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(LifeSiteNews) — U.S. President Joe Biden has quietly signed legislation reauthorizing and expanding the government’s ability to spy on American communications without a warrant.

On April 20, Biden signed the reauthorization of Section 702 of the Foreign Intelligence Surveillance Act (FISA) that allows the government to compel a broader range of businesses to collect the communications of U.S. citizens when they are in contact with foreigners, according to legal experts. 

The newly passed, updated version of Section 702 accomplishes this by expanding the definition of “electronic communication service providers” who can receive FISA directives to tap communications by dropping the qualifier “communication” from electronic service providers. The new amendment, therefore, makes access merely to equipment on which communications are carried or stored enough to legally surveil Americans.

While the amendment lists types of businesses that cannot be considered Electronic Communication Service Providers (ECSPs), including public accommodations, dwellings, and restaurants, ZwillGenBlog points out that the law still allows the government to “compel the assistance of a wide range of additional entities and persons in conducting surveillance under FISA 702.”

“The breadth of the new definition is obvious from the fact that the drafters felt compelled to exclude such ordinary places such as senior centers, hotels, and coffee shops. But for these specific exceptions, the scope of the new definition would cover them – and scores of businesses that did not receive a specific exemption remain within its purview,” ZwillGenBlog explained.

The legal experts noted that among the entities that could be forced to surveil Americans under the amendment are “the owners and operators of facilities that house equipment used to store or carry data, such as data centers and buildings owned by commercial landlords,” as well as others who can access such equipment, including “delivery personnel, cleaning contractors, and utility providers.”

ZwillGenBlog also pointed out that “any U.S. business could have its communications” – if involving a foreigner – “tapped by a landlord with access to office wiring, or the data centers where their computers reside.”

Democratic U.S. Sen. Dick Durbin of Illinois had tried and failed to pass an amendment that would require government officials to obtain a warrant before spying on American communications, according to the Associated Press (AP).

“If the government wants to spy on my private communications or the private communications of any American, they should be required to get approval from a judge, just as our Founding Fathers intended in writing the Constitution,” Durbin said.

Critics of the new amendment warn that over the past year alone the FBI has unconstitutionally spied on Americans, including Republican U.S. Rep. Darin Lahood of Illinois, who serves on the Permanent Select Committee on Intelligence and the Committee on the Chinese Communist Party, as well as Americans present at or near the Capitol on January 6, 2021.

Under Section 702 of the Foreign Intelligence Surveillance Act (FISA), passed in 2008, the National Security Agency (NSA), operating inside the United States, is authorized to collect communications of foreigners overseas for foreign intelligence purposes without a warrant “because courts have held that foreigners have no Fourth Amendment rights,” according to Elizabeth Goitein.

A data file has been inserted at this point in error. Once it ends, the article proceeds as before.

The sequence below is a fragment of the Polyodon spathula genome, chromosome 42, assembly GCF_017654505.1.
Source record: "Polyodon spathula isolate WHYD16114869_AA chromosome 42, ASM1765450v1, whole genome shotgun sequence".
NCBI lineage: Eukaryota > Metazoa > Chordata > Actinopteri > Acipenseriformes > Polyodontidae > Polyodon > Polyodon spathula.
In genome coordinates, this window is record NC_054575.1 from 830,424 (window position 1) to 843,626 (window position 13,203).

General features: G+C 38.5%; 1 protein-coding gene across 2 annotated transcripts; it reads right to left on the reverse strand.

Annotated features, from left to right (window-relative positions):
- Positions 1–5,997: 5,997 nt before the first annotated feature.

“Although ostensibly targeted at foreigners, Section 702 surveillance inevitably sweeps in massive amounts of Americans’ communications,” Goitein further noted.

“Recognizing the impact on Americans’ privacy, Congress required the NSA to ‘minimize’ the sharing, retention, and use of this ‘incidentally’ collected U.S. person data. But the government and the FISA Court have embraced an interpretation of ‘minimize’ that is remarkably… maximal.”

“The NSA shares raw data with multiple other agencies – including the FBI and the CIA – and all of them retain the data for a functional minimum of five years. Moreover, the FBI routinely combs through it looking for Americans’ communications to use in purely domestic cases, even in situations where the FBI lacks a factual predicate to open a full investigation,” Goitein continued.

There are other means by which the U.S. government can spy on Americans. In 2022, Biden issued an executive order (EO) that allows the government to surveil Americans for broadly defined reasons including understanding “public health risks,” “political instability,” and the “threat” of climate change.

The EO was ostensibly written to “enhanc[e] safeguards” for “United States Signals Intelligence Activities,” which is intelligence gathering by the interception of signals, including communications, such as through cell phones, or those not used in communication. An accompanying fact sheet explains that the EO is meant to help “implement the U.S. commitments under the European Union-U.S. Data Privacy Framework (EU-U.S. DPF)” in an effort to “restore trust and stability” to transatlantic data flows. 

Alongside permitting spying for the purposes of sizing up the capabilities of foreign entities, the EO permits signals intelligence collection for “understanding or assessing transnational threats that impact global security, including climate and other ecological change, public health risks, humanitarian threats, political instability, and geographic rivalry.”

The document’s lack of elaboration on such so-called “transnational threats” raises the question of the true scope of activity now officially subject to spying by the U.S. government, which is potentially massive.